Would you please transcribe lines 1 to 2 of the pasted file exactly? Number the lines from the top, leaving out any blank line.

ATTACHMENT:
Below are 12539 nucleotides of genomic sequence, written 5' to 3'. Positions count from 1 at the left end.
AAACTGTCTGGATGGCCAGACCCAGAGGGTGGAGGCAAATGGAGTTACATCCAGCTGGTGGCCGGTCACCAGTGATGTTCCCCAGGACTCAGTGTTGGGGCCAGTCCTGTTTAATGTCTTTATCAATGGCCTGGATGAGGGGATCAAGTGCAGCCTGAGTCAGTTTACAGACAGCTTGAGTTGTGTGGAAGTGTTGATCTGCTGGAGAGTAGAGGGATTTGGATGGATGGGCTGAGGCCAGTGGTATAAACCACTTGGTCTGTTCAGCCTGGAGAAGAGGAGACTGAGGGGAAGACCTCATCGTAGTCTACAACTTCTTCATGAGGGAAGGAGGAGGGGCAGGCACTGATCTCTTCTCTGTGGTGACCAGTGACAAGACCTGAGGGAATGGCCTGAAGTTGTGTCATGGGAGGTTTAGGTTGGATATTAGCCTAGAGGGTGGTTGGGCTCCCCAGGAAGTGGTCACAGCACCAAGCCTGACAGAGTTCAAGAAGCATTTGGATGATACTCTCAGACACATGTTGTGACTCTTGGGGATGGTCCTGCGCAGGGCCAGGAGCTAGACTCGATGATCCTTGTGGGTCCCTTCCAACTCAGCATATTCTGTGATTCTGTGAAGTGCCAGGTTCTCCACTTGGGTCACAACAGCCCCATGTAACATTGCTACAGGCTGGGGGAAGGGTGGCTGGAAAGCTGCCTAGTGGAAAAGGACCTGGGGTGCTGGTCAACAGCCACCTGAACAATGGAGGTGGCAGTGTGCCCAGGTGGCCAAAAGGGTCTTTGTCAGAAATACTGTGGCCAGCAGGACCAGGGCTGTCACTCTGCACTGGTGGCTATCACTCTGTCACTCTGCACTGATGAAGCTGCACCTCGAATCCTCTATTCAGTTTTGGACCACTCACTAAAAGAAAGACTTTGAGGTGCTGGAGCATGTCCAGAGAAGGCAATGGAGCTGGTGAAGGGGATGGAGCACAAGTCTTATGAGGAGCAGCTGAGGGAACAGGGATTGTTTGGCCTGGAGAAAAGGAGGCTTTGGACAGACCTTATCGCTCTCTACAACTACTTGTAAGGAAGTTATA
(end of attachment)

Below are 12539 nucleotides of genomic sequence, written 5' to 3'. Positions count from 1 at the left end.
AAACTGTCTGGATGGCCAGACCCAGAGGGTGGAGGCAAATGGAGTTACATCCAGCTGGTGGCCGGTCACCAGTGATGTTCCCCAGGACTCAGTGTTGGGGCCAGTCCTGTTTAATGTCTTTATCAATGGCCTGGATGAGGGGATCAAGTGCAGCCTGAGTCAGTTTACAGACAGCTTGAGTTGTGTGGAAGTGTTGATCTGCTGGAGAGTAGAGGGATTTGGATGGATGGGCTGAGGCCAGTGGTATAAACCACTTGGTCTGTTCAGCCTGGAGAAGAGGAGACTGAGGGGAAGACCTCATCGTAGTCTACAACTTCTTCATGAGGGAAGGAGGAGGGGCAGGCACTGATCTCTTCTCTGTGGTGACCAGTGACAAGACCTGAGGGAATGGCCTGAAGTTGTGTCATGGGAGGTTTAGGTTGGATATTAGCCTAGAGGGTGGTTGGGCTCCCCAGGAAGTGGTCACAGCACCAAGCCTGACAGAGTTCAAGAAGCATTTGGATGATACTCTCAGACACATGTTGTGACTCTTGGGGATGGTCCTGCGCAGGGCCAGGAGCTAGACTCGATGATCCTTGTGGGTCCCTTCCAACTCAGCATATTCTGTGATTCTGTGAAGTGCCAGGTTCTCCACTTGGGTCACAACAGCCCCATGTAACATTGCTACAGGCTGGGGGAAGGGTGGCTGGAAAGCTGCCTAGTGGAAAAGGACCTGGGGTGCTGGTCAACAGCCACCTGAACAATGGAGGTGGCAGTGTGCCCAGGTGGCCAAAAGGGTCTTTGTCAGAAATACTGTGGCCAGCAGGACCAGGGCTGTCACTCTGCACTGGTGGCTATCACTCTGTCACTCTGCACTGATGAAGCTGCACCTCGAATCCTCTATTCAGTTTTGGACCACTCACTAAAAGAAAGACTTTGAGGTGCTGGAGCATGTCCAGAGAAGGCAATGGAGCTGGTGAAGGGGATGGAGCACAAGTCTTATGAGGAGCAGCTGAGGGAACAGGGATTGTTTGGCCTGGAGAAAAGGAGGCTTTGGACAGACCTTATCGCTCTCTACAACTACTTGTAAGGAAGTTATA